Microsoft has revealed another huge security vulnerability, with the software giant forced to notify thousands of Azure customers that their data had been freely accessible. The exploit left the databases of multiple big-name companies open to unauthorized read/write access, in what’s being referred to as the “ChaosDB” vulnerability.
The news comes after a series of embarrassing and significant Windows exploits which left Microsoft playing whack-a-mole with a number of patches. Those vulnerabilities took advantage of issues in the Windows Print Server system, and dated back multiple versions of the OS.
This time around, though, it’s the Cosmos DB database service of Microsoft Azure that’s suffering the issue. According to research firm Wiz, “a series of flaws in a Cosmos DB feature created a loophole allowing any user to download, delete or manipulate a massive collection of commercial databases, as well as read/write access to the underlying architecture of Cosmos DB.”
The team there blames a series of misconfigurations in Cosmos DB for leaving the way open for hackers to gain access. First, Microsoft enabled a new visualization tool in Cosmos DB back in 2019, and then switched it on by default in February of this year. However in the process it also allowed attackers looking for Cosmos DB primary keys to grab them, among other things.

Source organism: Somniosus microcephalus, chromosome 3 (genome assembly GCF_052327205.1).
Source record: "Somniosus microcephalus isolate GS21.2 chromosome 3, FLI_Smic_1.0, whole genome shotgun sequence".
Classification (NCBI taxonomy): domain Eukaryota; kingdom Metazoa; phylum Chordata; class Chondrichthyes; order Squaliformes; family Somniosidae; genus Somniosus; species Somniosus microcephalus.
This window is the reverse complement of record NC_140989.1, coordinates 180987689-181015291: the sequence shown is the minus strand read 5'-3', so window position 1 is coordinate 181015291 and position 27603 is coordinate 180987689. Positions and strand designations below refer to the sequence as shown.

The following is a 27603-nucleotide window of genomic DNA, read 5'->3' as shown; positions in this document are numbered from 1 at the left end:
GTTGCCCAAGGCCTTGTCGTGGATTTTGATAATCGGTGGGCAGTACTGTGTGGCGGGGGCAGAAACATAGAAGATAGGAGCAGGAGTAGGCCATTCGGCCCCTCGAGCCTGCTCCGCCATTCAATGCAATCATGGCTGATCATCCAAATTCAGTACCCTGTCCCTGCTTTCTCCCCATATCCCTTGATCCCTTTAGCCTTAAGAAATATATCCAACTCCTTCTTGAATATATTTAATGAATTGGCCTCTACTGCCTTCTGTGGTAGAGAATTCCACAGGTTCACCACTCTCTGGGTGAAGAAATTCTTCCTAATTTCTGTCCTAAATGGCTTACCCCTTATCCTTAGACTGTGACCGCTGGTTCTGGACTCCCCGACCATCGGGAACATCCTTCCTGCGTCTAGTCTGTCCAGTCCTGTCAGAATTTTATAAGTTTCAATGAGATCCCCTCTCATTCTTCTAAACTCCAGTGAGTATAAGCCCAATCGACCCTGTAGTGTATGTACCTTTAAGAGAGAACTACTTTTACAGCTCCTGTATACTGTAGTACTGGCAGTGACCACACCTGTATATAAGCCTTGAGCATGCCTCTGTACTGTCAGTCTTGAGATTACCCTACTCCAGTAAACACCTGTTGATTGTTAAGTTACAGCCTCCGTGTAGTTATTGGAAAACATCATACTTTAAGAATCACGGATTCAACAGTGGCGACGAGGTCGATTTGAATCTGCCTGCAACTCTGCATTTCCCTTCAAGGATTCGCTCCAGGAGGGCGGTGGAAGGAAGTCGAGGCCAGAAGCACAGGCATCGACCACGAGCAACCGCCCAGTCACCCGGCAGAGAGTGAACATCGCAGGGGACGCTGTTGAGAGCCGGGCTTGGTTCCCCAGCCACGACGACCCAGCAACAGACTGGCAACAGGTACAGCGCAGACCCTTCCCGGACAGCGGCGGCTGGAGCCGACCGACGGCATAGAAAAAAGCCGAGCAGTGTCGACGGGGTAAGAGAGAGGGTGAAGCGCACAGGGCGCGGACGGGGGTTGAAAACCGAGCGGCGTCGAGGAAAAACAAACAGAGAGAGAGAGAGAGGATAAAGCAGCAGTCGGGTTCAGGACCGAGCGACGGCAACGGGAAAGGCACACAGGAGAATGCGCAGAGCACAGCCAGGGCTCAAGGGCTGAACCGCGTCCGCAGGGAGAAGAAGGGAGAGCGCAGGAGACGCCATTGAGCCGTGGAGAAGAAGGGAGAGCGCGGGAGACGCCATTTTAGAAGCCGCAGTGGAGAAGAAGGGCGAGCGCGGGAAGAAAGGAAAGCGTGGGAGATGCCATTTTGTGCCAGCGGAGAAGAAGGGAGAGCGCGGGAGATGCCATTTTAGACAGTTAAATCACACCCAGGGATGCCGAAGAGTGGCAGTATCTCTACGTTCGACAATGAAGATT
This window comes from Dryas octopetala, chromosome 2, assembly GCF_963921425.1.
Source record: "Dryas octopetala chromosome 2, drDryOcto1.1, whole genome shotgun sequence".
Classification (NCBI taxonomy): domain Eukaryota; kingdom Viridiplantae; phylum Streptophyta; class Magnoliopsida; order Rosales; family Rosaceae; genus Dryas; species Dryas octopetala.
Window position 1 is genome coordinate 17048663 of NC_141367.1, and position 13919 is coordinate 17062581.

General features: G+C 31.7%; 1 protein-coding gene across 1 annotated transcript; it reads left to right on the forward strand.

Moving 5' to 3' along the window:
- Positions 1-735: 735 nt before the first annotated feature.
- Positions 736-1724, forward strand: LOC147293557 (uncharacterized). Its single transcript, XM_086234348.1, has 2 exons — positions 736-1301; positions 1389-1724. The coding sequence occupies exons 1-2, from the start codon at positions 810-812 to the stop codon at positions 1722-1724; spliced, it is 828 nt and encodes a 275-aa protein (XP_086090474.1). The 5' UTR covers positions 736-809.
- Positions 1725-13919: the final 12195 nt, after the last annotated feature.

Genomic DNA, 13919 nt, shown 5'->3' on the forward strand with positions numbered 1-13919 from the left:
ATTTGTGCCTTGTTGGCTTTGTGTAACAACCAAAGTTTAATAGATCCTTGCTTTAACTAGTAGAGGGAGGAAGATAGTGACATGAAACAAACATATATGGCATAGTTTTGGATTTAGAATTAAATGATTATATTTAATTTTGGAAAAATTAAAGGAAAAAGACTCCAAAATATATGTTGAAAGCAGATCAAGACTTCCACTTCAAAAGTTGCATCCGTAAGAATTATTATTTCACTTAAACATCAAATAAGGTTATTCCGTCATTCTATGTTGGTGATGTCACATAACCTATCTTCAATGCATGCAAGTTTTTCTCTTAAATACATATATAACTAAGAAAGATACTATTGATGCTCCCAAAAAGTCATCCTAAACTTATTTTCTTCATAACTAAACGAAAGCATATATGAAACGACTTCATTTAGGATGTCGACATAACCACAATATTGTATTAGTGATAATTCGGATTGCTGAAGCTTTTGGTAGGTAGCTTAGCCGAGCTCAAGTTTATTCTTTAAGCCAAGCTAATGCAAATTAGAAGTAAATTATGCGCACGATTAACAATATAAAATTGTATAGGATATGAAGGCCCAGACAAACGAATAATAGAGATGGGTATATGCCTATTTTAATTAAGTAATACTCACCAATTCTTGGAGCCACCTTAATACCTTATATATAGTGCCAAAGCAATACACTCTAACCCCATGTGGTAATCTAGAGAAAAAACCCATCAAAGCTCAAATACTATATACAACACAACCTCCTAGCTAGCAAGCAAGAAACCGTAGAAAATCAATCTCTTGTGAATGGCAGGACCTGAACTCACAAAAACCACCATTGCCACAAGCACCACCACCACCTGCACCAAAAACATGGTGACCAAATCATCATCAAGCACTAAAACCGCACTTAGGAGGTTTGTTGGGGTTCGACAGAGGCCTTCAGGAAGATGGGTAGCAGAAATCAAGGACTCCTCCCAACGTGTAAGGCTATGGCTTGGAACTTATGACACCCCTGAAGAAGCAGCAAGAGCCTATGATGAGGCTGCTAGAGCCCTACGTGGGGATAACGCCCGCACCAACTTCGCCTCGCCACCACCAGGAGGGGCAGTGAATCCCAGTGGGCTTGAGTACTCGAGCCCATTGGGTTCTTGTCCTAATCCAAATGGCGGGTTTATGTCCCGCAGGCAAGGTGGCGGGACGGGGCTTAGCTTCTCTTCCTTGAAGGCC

With those keys, Wiz was able to secure long-term access to the assets and data that companies – some familiar from the Fortune 500 – were storing in Azure. That included full read, write, and delete permissions.
Wiz notified Microsoft, which disabled the vulnerability within 48 hours. The company will be redesigning it, and the visualization option is currently switched off.
“However, customers may still be impacted since their primary access keys were potentially exposed,” Nir Ohfeld and Sagi Tzadik of Wiz suggest. “These are long-lived secrets and in the event of a breach, an attacker could use the key to exfiltrate databases. Today Microsoft notified over 30% of Cosmos DB customers that they need to manually rotate their access keys to mitigate this exposure.”
Even that may not be the full roster of those affected, and Wiz is recommending that all Cosmos DB account holders follow Microsoft’s guide to regenerate and rotate the keys for their account. It’s unclear which companies Microsoft notified, though customers of Cosmos DB include brands like Coca-Cola, Quest, Symantec, Citrix, and Exxon-Mobil, among many others.
In a statement to Bloomberg, Microsoft insisted that no it has no evidence of data being exploited through the vulnerability.